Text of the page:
Definition of cookhouse in English:

cookhouse

noun

  • 1A kitchen or dining hall in a military camp.

    • ‘It reminded me of the classic cookhouse you'd find on a working ranch.’
    • ‘And with a ship docking it can run to 850 people tucking in at the cookhouse.’
    • ‘Better still, I was entitled to double rations in the cookhouse.’
    • ‘Three times daily we all marched to the cookhouse to dine.’
    • ‘But outside, there was a sort of bench and tubs where they used to wash, and then you went along a boardwalk to the cookhouse.’
    • ‘Later Guy Butler turned the old cookhouse at the village into an accommodation hostel.’
    • ‘Initially dining rooms were uncommon: men messed in small groups in their rooms, with food collected from the cookhouse by one of their number.’
    • ‘The Army padre led prayers for the war dead, their families, for the armed forces and for politicians in their efforts to create peace, during services held in a concrete aircraft hangar and a tented cookhouse.’
    • ‘He joked that he only received the Military Medal ‘because I kept the cookhouse supplied with kindling wood!’’
    • ‘In the Army, soldiers were fed by lining them up at the cookhouse door and then dumping food on their held-out plates.’
    • ‘British Army engineers detonate them in between planes taking off and landing in a series of controlled explosions that have become as routine to the troops guarding the airport as going to the cookhouse for breakfast every morning.’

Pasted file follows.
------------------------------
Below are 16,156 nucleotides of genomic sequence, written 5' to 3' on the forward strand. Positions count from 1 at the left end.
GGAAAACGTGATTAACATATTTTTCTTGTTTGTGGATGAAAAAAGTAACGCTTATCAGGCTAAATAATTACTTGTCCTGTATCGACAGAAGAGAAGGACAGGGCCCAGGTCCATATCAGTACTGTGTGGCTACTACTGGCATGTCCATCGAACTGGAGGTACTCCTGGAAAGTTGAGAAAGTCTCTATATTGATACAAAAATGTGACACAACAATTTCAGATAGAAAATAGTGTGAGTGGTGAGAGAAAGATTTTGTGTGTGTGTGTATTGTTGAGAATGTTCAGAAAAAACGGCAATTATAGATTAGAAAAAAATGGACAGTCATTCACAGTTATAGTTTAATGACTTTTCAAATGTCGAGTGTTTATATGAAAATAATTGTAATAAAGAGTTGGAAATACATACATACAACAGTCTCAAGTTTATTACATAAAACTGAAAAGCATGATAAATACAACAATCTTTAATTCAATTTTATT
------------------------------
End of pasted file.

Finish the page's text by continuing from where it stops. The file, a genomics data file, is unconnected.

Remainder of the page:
• ‘Visits were also made to cookhouses, messrooms and officers' messes, and the royal couple were presented to non-commissioned officers and their wives.’
    • ‘In its dormitories, there are more than 300 cells, four chapels, guest-rooms and a cookhouse.’
    • ‘Between the homestead and the mill, Rutherford constructed huts for the workers, a cookhouse and a dining room which doubled as a hall, complete with library and piano.’
    • ‘Mr Williams said Montgomery's tactical unit included a series of mobiles housing a map room, cookhouse, offices, stores and even a mobile church.’
    • ‘By 1992, however, the Nation opened a health center and later built a cookhouse, a council house, a playground, and recreation facilities.’
    • ‘The operation had been delayed and Corporal Green, who was to accompany the unit as chef, was returning to the cookhouse when the gun went off.’
    • ‘They had a cookhouse with a wood stove and if you spoke out against management, you got put on the punishment block, you chopped wood all day.’
    • ‘Good, you can get down to the cookhouse and cook it.’
    • ‘Danish culture is reflected in the design of towns, especially the ‘step streets’; street names; ovens and cookhouses; and red roofs.’
    cooking area, kitchenette, kitchen-diner, galley, cookhouse, bakehouse, scullery
    View synonyms
  • 2An outdoor kitchen in a warm country.

    • ‘On the most northerly island, Nornour are the remains of a Bronze Age settlement - shrine, dwelling, cookhouse and midden in such fine condition that it seems only just abandoned.’

Pronunciation:

cookhouse

/ˈkʊkhaʊs/